Beverly believes that reading to your child from their own book is a wonderful bonding experience that teaches so many meaningful things and opens the door for real conversations about important issues. Trust in talking to you about difficult subjects happens. Learning to listen and feeling safe to ask you questions are critical events to a child’s learning and feeling of acceptance and safety. What is important is that your child can have your undivided attention and feel comfortable talking about what is on his or her mind.
“There are some wonderful children’s books out there,” continued Mr. Beverly, “so find something that is interesting to the child, and if possible lends itself to meaningful discussions about common childhood issues or fears. Also – before you select a book or story – read it first and then ask yourself the question ‘is there something in this story that I would really want to discuss with my child – something that might be beneficial to him/her?’ If the answer is ‘not really’ – choose another book.”
“Also be careful in the children’s books that you select. Does the book lend itself to any meaningful discussions? Like most things on the market for children, most of them are simply not up to par – and in some cases they are very inappropriate in the direct or implied violent or social content. Always read the book first before you read it to your child. Check who recommends it? Anybody whose opinion you value? What will your child learn from the book? Avoid the superhero, violent content stories, and the other nonsense that the media tries to glamorize for your child. Most of them are simply not appropriate. Always read the book first before you read it to your child. So find the time to read to your child and discuss the stories. Remember to choose the stories wisely. You will develop better communication skills with your child and build fond memories that will last a lifetime.”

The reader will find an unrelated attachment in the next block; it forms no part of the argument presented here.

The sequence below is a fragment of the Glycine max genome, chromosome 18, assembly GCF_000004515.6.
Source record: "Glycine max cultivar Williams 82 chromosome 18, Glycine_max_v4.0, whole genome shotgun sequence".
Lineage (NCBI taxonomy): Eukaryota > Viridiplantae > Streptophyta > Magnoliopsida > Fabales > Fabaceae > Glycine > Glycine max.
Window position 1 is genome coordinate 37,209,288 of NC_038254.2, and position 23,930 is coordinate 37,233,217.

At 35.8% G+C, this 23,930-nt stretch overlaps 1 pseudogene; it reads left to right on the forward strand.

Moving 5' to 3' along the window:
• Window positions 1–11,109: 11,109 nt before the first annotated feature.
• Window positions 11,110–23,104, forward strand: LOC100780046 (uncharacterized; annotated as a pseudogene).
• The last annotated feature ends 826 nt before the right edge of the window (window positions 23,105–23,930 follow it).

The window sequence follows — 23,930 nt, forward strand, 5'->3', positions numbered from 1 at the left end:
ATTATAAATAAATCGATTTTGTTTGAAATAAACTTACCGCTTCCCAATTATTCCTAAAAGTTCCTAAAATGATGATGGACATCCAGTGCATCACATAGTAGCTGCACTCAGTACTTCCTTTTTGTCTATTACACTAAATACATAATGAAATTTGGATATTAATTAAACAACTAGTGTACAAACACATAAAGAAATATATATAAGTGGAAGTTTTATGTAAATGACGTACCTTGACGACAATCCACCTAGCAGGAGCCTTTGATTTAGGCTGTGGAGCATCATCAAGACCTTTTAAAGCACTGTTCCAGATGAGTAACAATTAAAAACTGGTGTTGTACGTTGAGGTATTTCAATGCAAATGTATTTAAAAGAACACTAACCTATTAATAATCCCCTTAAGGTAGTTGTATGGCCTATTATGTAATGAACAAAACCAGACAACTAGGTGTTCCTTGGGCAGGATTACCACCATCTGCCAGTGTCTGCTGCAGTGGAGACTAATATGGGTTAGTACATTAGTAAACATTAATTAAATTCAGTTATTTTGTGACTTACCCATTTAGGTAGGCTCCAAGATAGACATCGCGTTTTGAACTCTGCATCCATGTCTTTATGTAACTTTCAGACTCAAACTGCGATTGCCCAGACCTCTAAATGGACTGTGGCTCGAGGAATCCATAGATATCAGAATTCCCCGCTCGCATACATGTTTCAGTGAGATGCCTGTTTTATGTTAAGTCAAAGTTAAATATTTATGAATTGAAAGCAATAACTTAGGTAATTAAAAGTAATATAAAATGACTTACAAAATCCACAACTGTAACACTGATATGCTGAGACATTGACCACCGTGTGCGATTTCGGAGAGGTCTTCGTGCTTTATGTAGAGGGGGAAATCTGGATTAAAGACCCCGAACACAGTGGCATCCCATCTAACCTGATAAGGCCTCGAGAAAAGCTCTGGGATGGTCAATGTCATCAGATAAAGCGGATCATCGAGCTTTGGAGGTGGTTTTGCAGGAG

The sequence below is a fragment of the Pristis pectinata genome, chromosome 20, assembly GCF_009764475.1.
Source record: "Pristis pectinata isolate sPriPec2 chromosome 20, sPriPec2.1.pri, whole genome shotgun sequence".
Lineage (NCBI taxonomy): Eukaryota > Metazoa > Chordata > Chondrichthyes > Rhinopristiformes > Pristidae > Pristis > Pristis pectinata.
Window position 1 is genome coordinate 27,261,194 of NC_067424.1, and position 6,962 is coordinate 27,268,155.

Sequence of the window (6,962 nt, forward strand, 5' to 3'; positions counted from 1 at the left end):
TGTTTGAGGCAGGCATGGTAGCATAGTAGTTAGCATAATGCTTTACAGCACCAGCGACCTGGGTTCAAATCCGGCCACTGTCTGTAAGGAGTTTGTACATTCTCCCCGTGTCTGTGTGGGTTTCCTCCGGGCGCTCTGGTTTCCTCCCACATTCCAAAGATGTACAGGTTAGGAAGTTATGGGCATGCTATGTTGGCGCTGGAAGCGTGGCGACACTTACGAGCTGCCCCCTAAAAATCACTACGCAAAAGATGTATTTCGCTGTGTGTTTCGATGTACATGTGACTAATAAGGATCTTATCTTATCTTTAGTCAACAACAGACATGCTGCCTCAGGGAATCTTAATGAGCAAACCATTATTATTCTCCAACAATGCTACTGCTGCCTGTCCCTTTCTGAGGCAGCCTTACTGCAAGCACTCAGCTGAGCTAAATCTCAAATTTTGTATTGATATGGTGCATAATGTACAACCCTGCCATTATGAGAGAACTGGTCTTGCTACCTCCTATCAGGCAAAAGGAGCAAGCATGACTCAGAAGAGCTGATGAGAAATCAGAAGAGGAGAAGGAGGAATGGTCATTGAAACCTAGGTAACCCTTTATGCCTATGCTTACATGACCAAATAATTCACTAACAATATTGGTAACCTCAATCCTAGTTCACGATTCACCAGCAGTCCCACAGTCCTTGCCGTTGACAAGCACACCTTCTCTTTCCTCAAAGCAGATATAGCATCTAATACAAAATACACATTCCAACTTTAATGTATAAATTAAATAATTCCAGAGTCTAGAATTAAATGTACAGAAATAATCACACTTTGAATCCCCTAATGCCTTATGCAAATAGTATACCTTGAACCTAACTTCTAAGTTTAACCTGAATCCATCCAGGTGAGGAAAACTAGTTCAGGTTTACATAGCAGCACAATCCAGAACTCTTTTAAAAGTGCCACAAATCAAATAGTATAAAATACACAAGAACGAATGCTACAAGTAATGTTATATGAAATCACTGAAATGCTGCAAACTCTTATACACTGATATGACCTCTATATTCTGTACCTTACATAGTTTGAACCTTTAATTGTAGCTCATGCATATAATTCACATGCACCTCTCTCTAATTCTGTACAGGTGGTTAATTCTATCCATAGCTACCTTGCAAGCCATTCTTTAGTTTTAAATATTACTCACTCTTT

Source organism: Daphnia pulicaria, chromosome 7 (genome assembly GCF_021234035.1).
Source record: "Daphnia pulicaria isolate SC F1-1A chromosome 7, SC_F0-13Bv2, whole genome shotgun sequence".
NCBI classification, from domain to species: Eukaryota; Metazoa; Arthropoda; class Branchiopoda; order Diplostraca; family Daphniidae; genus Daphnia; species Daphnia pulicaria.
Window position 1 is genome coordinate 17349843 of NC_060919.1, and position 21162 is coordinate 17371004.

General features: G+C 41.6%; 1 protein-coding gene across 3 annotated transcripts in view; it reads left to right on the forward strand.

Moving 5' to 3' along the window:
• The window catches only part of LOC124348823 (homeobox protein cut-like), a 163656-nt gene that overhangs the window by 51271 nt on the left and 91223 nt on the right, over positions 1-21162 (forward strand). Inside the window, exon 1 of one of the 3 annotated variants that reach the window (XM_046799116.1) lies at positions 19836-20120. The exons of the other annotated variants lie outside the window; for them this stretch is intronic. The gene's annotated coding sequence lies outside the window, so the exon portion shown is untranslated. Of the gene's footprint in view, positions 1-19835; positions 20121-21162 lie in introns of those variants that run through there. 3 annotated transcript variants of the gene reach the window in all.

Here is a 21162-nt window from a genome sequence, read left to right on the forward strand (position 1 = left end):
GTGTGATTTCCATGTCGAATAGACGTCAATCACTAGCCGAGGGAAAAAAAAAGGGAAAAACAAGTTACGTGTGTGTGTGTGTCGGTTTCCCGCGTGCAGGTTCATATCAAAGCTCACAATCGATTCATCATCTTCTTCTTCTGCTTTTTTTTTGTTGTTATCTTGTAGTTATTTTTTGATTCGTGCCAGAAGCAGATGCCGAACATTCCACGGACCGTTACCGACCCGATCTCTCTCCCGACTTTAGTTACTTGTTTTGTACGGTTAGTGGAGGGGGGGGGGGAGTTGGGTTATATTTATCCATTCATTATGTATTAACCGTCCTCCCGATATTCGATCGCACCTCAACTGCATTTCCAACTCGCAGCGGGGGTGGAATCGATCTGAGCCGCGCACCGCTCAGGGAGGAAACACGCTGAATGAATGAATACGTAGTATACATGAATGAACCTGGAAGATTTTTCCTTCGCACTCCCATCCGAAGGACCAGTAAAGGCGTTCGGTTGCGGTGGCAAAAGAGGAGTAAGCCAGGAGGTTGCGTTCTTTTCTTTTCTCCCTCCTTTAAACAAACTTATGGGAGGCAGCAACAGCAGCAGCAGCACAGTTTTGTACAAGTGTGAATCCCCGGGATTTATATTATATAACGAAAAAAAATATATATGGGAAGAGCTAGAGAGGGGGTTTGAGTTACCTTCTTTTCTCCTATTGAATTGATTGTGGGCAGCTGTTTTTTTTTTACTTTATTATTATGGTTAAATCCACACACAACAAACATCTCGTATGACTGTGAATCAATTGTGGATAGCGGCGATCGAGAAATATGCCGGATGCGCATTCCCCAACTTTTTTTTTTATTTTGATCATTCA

James Beverly is the author of the ‘Seamus the Sheltie’ series of children’s books. The books are available at Amazon.com, Barnes and Noble, Itunes, most bookstores and at Mr. Beverly’s website. Mr. Beverly recently appeared on The Children’s Authors Show. The interview is available at his website. Mr. Beverly is available for media interviews and can be reached using the information below or by email at firstname.lastname@example.org. More information (including some secret places for kids) can be found at his website.